Outer Banks Season 3 Review – Less charm, more farcical plot contrivances

Season 1

Season 2

Season 3

Episode Guide

Episode 1 – | Review Score – 3.5/5
Episode 2 – | Review Score – 3/5
Episode 3 – | Review Score – 3.5/5
Episode 4 – | Review Score – 3/5
Episode 5 – | Review Score – 3/5
Episode 6 – | Review Score – 2/5
Episode 7 – | Review Score – 2.5/5
Episode 8 – | Review Score – 2.5/5
Episode 9 – | Review Score – 2.5/5
Episode 10 – | Review Score – 3/5


When Outer Banks dropped back in 2020, it brought with it a fresh perspective on the teen adventure genre. Bringing the adventure feel of The Famous Five and combining it with likable characters and a compelling treasure hunt, made this an instant hit on Netflix. And it’s easy to see why! However, there comes a time though when the party ends and season 3 feels like the last notes of the final song before everything gets shut off and you go home.

Season 3 picks up where we left off from before, with our kids stranded on a desert island but away from Sarah’s father Ward, who’s still out looking for her. When the teens do inevitably get picked up, they stumble into another treasure hunt, this time taking them to the tropics of Barbados and eventually South America. Along the way, new antagonist Carlos Singh comes to the foreground, a man desperate to find the treasure of El Dorado and who will do anything it takes to make that happen.

Naturally, John B and the other kids find themselves mixed up in this but in a way that’s rather contrived, with writing that struggles to balance the cast to give them something meaningful to do. There’s a whole subplot involving Pope heading off and researching his family lineage, in an arc that’s almost the same as season 2’s. And then you have Kie, whose arc involves being the right-hand woman to JJ and trying to appease her parents.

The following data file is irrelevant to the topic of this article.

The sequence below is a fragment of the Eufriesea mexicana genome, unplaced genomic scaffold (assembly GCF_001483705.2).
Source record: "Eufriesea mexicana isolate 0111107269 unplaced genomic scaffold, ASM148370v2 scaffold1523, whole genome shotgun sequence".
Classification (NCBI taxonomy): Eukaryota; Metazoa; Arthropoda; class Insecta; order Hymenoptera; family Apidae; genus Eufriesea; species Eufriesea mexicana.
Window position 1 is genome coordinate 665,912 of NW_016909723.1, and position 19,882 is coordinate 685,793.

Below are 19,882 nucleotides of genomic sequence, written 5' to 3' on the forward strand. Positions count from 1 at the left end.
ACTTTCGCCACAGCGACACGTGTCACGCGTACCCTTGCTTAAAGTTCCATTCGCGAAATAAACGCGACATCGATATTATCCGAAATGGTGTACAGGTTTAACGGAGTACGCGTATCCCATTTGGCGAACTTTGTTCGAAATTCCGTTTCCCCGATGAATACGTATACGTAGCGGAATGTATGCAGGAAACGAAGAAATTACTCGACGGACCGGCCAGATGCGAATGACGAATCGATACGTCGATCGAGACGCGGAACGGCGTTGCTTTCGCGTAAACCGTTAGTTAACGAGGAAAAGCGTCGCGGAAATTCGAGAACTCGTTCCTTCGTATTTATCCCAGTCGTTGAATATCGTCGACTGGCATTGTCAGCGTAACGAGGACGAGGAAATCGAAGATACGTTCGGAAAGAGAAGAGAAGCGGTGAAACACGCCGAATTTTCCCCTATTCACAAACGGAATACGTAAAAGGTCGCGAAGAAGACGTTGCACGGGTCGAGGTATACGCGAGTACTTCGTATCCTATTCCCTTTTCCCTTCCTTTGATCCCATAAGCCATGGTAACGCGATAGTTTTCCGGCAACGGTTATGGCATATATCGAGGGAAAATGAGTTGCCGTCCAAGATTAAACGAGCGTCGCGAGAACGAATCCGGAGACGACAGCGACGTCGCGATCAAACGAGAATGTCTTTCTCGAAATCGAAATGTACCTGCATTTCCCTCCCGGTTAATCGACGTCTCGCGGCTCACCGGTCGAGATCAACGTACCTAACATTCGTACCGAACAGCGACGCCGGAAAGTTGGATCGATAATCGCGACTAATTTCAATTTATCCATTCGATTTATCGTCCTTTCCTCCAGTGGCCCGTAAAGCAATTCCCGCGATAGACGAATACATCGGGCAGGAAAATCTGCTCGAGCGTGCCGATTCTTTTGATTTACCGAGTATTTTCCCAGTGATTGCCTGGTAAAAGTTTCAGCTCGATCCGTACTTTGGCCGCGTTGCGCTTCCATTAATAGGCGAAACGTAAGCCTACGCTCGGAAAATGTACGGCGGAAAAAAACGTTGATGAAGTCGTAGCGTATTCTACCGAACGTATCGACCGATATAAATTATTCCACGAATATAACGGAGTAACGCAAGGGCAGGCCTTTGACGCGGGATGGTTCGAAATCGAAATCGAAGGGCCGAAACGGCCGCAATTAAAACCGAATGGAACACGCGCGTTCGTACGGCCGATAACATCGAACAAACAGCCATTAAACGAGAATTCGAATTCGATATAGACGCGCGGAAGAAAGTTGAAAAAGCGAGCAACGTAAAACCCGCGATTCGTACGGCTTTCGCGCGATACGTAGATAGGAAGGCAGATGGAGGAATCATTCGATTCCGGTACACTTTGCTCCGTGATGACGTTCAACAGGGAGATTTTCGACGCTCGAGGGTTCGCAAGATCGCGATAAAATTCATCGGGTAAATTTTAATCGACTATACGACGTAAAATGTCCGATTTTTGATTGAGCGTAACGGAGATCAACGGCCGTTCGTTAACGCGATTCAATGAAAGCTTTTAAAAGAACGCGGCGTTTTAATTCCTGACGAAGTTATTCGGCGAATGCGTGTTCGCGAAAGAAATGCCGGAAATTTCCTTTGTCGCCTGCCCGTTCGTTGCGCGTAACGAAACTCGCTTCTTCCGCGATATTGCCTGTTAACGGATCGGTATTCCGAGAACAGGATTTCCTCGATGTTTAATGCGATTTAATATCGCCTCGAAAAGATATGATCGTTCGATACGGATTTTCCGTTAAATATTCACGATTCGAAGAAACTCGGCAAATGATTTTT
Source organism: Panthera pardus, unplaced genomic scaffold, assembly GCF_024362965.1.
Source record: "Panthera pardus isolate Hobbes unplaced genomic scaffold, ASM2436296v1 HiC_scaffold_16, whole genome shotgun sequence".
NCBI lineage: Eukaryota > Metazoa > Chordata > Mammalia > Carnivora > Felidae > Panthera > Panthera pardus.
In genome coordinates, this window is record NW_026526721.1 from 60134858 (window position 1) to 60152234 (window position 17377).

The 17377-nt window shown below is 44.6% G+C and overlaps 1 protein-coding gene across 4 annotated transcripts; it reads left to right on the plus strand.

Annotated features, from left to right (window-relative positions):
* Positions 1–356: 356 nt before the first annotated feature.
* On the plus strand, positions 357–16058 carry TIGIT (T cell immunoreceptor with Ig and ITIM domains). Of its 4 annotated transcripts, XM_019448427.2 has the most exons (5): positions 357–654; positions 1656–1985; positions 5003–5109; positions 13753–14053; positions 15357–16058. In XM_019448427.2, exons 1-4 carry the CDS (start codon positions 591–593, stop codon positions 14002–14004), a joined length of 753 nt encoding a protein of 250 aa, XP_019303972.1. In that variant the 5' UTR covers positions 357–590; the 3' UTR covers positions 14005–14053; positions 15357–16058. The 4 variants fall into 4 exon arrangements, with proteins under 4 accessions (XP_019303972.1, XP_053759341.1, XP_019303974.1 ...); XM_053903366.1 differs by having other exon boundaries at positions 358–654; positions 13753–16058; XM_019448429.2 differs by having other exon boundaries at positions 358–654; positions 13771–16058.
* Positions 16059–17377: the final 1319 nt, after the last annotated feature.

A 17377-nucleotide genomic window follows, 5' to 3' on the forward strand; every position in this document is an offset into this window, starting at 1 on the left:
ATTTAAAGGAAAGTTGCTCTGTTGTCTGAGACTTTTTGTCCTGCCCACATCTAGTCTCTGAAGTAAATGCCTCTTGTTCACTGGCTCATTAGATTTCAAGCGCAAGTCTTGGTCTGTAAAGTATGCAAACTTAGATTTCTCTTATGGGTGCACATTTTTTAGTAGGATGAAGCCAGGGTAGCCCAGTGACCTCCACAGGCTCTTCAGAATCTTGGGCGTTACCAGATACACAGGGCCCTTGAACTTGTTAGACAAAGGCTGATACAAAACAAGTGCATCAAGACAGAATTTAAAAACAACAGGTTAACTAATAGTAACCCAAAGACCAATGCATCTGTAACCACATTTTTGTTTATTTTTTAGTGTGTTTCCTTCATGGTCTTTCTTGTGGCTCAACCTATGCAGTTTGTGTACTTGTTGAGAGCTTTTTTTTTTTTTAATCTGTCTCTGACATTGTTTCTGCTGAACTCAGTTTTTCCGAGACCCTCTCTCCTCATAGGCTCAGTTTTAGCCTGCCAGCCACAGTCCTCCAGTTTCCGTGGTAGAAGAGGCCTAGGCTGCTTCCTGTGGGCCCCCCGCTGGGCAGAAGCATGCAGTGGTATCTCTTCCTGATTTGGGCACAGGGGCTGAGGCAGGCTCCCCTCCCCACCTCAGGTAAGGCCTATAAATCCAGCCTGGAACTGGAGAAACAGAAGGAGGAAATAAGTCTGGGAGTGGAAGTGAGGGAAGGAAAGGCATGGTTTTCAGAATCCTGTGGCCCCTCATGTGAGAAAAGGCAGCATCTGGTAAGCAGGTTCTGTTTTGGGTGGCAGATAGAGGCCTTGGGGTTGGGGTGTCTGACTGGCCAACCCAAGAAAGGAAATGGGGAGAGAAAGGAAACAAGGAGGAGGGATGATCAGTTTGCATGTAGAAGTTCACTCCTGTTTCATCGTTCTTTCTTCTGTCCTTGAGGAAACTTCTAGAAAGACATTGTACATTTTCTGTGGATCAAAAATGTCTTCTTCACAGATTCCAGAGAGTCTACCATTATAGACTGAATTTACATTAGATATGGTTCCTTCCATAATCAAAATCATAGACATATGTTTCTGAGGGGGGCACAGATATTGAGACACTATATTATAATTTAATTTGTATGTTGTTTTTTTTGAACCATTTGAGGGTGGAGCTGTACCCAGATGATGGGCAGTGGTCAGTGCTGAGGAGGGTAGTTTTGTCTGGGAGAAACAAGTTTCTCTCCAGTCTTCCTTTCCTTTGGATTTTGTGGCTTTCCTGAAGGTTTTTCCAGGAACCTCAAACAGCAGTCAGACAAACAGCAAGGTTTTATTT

In many ways, season 3 epitomizes the best and worst parts of this show. The beginning and end of the series sandwich the exciting treasure hunting and bombastic action set pieces around formulaic teen drama and a tepid love triangle. All the tropes show up here, including the lazy “withholding information unnecessarily so the plot can happen” and the dreaded love triangle.

The problem with season 3 though comes solely down to its writing, which swings between enjoyably daft to lazily contrived. There are several instances of deus ex machina that crop up too, while there’s a whole thread involving a train robbery that’s massive news… for 3 minutes afterwards before it’s completely forgotten. The inconsistency with the way the police and Carlos Singh’s men are used in this show is one of the biggest problems with this season and once you notice it, it’s hard to ignore.

The character writing fares a little better and thankfully the chemistry between the cast is still here in abundance. Carlos Singh had the potential to be a great antagonist but he goes missing for large stretches of this season and in the end, his threat peters out. Visually though, the season looks fantastic and some of the drone shots, showing off gorgeous picturesque locales, is a definite stand out.

Promise peters out into mediocrity and eventually farcical contrivances, making Outer Banks season 3 its worst outing yet. It’s such a shame too because there are stand-out moments here and the series remains a solid binge watch. If you can switch your brain off and not question anything that’s happening you should have a good time but those after something a little more adventurous, or at least on-par with earlier seasons, will be left disappointed with this distinctly average outing.

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  • Verdict - 5/10

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